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Roger Waters - Is This The Life We Really Want ? CD (album) cover

IS THIS THE LIFE WE REALLY WANT ?

Roger Waters

 

Crossover Prog

3.72 | 200 ratings

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lazland
Prog Reviewer
4 stars When the first original Roger Waters rock album in 25 years was released this year, I was contacted by two colleagues working in the same government department as me.

The first is a big jazz and rock fan, but also a person with principled (left wing) political views. He absolutely raved about the album, saying it was the best thing he had heard for years.

The other is a big prog rock fan with absolutely no political views whatsoever, saving that all politicians are a bunch of shysters best ignored. He hates this album, which he denounces as basically Waters ranting about the same "bloody things he's ranted about for 40 years, now".

Well, that is a measure of just how Waters splits opinion, and, in a way, both of my colleagues are right. If you appreciate a bit of Trump bashing, raging against the inequities of the world and how, if you were God, you would change it all, then this is the album for you. If you don't appreciate such things, and the somewhat hectoring tomes of Waters get on your pips, and detract from the music, it is probably best to steer clear.

Most of us, though, sit somewhere in the middle, and, certainly, long-term Floyd fans must by now be used to Waters' lyrical style. Much of Animals, now 40 years old, influenced (and continues to do so) my personal political views, and, to be fair, old Rog is correct ? the world is in a wee bit of a state.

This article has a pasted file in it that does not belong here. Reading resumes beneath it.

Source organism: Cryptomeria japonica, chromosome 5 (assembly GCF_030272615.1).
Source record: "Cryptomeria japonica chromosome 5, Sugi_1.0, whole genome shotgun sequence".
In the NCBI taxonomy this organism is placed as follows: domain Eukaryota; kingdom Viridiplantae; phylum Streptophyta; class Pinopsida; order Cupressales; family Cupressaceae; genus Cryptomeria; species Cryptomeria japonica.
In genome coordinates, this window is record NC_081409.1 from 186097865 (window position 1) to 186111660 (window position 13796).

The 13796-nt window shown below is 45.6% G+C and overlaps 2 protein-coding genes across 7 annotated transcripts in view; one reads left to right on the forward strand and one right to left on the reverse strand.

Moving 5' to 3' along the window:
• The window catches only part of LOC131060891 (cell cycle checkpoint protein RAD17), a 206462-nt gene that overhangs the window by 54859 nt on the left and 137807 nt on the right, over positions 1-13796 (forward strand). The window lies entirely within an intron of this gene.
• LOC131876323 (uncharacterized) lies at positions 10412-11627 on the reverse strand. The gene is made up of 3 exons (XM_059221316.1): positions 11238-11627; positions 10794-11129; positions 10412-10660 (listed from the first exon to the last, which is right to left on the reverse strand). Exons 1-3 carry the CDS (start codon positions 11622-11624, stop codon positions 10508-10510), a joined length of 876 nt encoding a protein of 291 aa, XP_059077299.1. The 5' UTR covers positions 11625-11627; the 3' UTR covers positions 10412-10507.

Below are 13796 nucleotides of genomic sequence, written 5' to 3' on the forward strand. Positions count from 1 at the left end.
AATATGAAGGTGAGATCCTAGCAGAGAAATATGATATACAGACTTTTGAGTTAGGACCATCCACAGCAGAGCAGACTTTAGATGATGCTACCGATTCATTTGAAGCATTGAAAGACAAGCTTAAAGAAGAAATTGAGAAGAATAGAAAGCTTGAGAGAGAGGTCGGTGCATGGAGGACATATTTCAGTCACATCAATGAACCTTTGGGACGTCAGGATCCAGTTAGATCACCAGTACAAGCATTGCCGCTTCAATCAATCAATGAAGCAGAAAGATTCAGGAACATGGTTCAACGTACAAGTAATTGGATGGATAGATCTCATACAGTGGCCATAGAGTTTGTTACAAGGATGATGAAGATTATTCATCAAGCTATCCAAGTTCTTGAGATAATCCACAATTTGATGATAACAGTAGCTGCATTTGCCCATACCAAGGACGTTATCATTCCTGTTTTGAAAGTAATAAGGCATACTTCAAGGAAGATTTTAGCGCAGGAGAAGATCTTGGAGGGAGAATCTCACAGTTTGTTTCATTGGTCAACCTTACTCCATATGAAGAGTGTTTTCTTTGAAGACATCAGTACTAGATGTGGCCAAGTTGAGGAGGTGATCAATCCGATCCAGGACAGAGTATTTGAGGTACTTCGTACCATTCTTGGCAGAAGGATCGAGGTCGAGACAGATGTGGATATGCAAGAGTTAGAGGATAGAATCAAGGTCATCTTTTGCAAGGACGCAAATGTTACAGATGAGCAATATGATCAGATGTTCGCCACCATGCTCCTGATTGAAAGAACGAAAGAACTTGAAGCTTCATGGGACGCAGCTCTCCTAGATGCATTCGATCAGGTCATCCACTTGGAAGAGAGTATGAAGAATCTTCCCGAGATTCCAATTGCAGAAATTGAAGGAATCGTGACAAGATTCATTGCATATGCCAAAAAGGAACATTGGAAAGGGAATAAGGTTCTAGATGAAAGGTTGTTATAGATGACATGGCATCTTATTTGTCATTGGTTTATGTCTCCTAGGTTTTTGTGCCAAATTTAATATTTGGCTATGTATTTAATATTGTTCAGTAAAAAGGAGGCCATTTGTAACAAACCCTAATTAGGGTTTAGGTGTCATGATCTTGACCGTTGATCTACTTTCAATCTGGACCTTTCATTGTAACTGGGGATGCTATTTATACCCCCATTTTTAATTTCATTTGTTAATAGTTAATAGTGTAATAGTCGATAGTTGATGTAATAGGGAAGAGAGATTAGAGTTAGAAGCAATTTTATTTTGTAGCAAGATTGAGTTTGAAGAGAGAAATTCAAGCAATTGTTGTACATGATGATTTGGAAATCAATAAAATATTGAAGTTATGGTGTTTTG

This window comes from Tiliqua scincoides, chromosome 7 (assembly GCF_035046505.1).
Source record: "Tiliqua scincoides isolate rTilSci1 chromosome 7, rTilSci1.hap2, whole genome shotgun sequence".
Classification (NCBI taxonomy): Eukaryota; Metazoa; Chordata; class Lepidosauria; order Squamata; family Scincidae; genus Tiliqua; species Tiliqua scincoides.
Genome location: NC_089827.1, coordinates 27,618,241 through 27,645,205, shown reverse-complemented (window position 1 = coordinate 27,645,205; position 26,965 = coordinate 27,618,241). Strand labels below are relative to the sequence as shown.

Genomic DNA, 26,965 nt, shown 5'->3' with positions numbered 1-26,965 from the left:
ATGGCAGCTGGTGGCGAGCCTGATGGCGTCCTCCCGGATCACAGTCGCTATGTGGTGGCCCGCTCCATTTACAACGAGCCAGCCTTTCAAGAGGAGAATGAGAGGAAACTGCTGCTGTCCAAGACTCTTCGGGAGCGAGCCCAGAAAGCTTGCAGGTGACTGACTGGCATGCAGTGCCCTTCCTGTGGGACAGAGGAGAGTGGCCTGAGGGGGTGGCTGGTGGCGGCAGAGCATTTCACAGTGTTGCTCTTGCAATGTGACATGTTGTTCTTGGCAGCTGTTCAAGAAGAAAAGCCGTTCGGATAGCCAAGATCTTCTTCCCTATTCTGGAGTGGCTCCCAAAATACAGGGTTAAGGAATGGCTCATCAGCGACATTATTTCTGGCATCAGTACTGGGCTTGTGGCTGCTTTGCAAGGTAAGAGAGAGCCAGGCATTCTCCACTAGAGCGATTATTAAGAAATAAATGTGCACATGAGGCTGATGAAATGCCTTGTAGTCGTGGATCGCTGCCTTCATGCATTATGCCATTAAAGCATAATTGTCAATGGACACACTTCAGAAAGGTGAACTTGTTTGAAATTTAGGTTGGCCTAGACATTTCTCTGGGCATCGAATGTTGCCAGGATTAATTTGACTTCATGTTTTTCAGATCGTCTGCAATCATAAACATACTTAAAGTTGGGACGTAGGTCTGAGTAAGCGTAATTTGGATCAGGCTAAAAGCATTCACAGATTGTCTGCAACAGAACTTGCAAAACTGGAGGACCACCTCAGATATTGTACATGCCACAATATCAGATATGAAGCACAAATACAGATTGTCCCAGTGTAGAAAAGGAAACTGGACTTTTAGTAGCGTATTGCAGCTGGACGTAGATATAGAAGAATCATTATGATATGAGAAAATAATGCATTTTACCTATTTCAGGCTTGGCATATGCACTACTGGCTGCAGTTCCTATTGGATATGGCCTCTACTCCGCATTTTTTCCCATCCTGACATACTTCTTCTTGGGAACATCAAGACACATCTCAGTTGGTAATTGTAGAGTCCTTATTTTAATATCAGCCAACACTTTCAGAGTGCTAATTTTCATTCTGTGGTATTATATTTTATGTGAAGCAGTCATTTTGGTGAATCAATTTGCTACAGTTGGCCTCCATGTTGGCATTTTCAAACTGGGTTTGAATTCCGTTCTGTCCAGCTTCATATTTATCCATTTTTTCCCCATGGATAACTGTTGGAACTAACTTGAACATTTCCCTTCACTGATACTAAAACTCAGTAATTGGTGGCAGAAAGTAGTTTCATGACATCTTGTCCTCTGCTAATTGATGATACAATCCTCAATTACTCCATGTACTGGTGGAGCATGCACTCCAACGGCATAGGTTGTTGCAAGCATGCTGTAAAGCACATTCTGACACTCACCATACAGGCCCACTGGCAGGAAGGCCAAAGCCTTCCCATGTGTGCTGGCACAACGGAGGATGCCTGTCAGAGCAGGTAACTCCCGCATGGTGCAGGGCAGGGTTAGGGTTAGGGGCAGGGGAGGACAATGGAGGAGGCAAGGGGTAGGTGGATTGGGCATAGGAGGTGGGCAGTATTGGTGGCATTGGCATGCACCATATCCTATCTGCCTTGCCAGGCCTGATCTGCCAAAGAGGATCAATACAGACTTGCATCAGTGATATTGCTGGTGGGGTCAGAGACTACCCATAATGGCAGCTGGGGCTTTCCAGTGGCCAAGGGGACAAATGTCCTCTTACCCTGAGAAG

Musically, much of this album is very reminiscent of Floyd in a way previous works were not. Picture That, for example, sounds as if it has been lifted directly from studio outtakes of Animals, and tarted up technologically. Indeed, the keyboards are an eerie echo of Richard Wright.

The entire work sounds utterly lush, and credit is due to Nigel Godrich, the knobs man. He has produced a wonderful soundscape canvas for Waters to play and speak upon, and it is here that I feel is the most crucial point about the album. Waters is Waters, and his politics are his politics, but the man is responsible for some of the most important rock music of the 20th century, and whilst this album certainly does not touch those heights, it still ain't half bad for someone the wrong side of 70 years old.

I will rate this album as excellent, four stars. I will not dip into it as often as I still do with Amused to Death, but, as swansongs go, this will do rather nicely.

lazland | 4/5 |

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